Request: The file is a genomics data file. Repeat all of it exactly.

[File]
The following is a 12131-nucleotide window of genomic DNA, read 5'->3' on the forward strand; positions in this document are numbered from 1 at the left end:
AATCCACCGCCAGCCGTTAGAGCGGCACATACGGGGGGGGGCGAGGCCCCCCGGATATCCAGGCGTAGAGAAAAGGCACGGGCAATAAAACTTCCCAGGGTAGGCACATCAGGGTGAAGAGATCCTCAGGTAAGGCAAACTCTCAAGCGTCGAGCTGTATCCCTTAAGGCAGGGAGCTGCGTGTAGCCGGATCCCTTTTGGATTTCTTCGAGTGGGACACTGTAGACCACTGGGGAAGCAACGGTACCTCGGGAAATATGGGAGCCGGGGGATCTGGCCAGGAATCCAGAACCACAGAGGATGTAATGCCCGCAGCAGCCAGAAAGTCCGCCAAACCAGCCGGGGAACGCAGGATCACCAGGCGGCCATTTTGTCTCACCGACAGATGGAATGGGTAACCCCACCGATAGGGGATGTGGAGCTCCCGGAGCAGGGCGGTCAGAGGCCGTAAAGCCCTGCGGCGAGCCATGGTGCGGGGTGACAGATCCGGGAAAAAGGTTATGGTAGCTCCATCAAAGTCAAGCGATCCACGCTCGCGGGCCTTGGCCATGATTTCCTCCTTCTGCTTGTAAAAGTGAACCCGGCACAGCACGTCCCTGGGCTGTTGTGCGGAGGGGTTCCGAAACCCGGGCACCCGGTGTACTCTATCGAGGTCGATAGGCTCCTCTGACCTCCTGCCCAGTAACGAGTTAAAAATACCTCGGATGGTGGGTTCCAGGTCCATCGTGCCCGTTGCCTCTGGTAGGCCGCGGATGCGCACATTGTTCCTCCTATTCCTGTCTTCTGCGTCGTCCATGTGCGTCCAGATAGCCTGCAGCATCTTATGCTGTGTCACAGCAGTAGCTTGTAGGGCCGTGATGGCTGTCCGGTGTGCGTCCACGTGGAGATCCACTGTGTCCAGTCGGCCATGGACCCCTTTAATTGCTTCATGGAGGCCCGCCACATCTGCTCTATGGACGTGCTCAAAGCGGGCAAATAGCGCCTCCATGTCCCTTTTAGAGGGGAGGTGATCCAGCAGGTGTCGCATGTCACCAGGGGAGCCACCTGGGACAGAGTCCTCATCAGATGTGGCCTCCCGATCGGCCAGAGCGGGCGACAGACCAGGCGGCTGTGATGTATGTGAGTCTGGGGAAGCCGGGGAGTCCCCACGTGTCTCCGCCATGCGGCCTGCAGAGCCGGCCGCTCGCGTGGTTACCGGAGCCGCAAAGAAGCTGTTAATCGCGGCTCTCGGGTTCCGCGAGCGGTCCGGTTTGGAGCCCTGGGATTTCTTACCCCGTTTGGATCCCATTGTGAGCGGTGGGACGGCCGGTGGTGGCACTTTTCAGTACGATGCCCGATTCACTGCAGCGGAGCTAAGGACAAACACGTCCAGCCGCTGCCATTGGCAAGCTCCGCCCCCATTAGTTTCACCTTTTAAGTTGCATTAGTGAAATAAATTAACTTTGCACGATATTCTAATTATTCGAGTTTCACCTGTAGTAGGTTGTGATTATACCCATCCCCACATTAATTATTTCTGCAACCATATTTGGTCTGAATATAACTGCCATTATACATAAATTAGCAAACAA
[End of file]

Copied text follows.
The following is a 12131-nucleotide window of genomic DNA, read 5'->3' on the forward strand; positions in this document are numbered from 1 at the left end:
AATCCACCGCCAGCCGTTAGAGCGGCACATACGGGGGGGGGCGAGGCCCCCCGGATATCCAGGCGTAGAGAAAAGGCACGGGCAATAAAACTTCCCAGGGTAGGCACATCAGGGTGAAGAGATCCTCAGGTAAGGCAAACTCTCAAGCGTCGAGCTGTATCCCTTAAGGCAGGGAGCTGCGTGTAGCCGGATCCCTTTTGGATTTCTTCGAGTGGGACACTGTAGACCACTGGGGAAGCAACGGTACCTCGGGAAATATGGGAGCCGGGGGATCTGGCCAGGAATCCAGAACCACAGAGGATGTAATGCCCGCAGCAGCCAGAAAGTCCGCCAAACCAGCCGGGGAACGCAGGATCACCAGGCGGCCATTTTGTCTCACCGACAGATGGAATGGGTAACCCCACCGATAGGGGATGTGGAGCTCCCGGAGCAGGGCGGTCAGAGGCCGTAAAGCCCTGCGGCGAGCCATGGTGCGGGGTGACAGATCCGGGAAAAAGGTTATGGTAGCTCCATCAAAGTCAAGCGATCCACGCTCGCGGGCCTTGGCCATGATTTCCTCCTTCTGCTTGTAAAAGTGAACCCGGCACAGCACGTCCCTGGGCTGTTGTGCGGAGGGGTTCCGAAACCCGGGCACCCGGTGTACTCTATCGAGGTCGATAGGCTCCTCTGACCTCCTGCCCAGTAACGAGTTAAAAATACCTCGGATGGTGGGTTCCAGGTCCATCGTGCCCGTTGCCTCTGGTAGGCCGCGGATGCGCACATTGTTCCTCCTATTCCTGTCTTCTGCGTCGTCCATGTGCGTCCAGATAGCCTGCAGCATCTTATGCTGTGTCACAGCAGTAGCTTGTAGGGCCGTGATGGCTGTCCGGTGTGCGTCCACGTGGAGATCCACTGTGTCCAGTCGGCCATGGACCCCTTTAATTGCTTCATGGAGGCCCGCCACATCTGCTCTATGGACGTGCTCAAAGCGGGCAAATAGCGCCTCCATGTCCCTTTTAGAGGGGAGGTGATCCAGCAGGTGTCGCATGTCACCAGGGGAGCCACCTGGGACAGAGTCCTCATCAGATGTGGCCTCCCGATCGGCCAGAGCGGGCGACAGACCAGGCGGCTGTGATGTATGTGAGTCTGGGGAAGCCGGGGAGTCCCCACGTGTCTCCGCCATGCGGCCTGCAGAGCCGGCCGCTCGCGTGGTTACCGGAGCCGCAAAGAAGCTGTTAATCGCGGCTCTCGGGTTCCGCGAGCGGTCCGGTTTGGAGCCCTGGGATTTCTTACCCCGTTTGGATCCCATTGTGAGCGGTGGGACGGCCGGTGGTGGCACTTTTCAGTACGATGCCCGATTCACTGCAGCGGAGCTAAGGACAAACACGTCCAGCCGCTGCCATTGGCAAGCTCCGCCCCCATTAGTTTCACCTTTTAAGTTGCATTAGTGAAATAAATTAACTTTGCACGATATTCTAATTATTCGAGTTTCACCTGTAGTAGGTTGTGATTATACCCATCCCCACATTAATTATTTCTGCAACCATATTTGGTCTGAATATAACTGCCATTATACATAAATTAGCAAACAA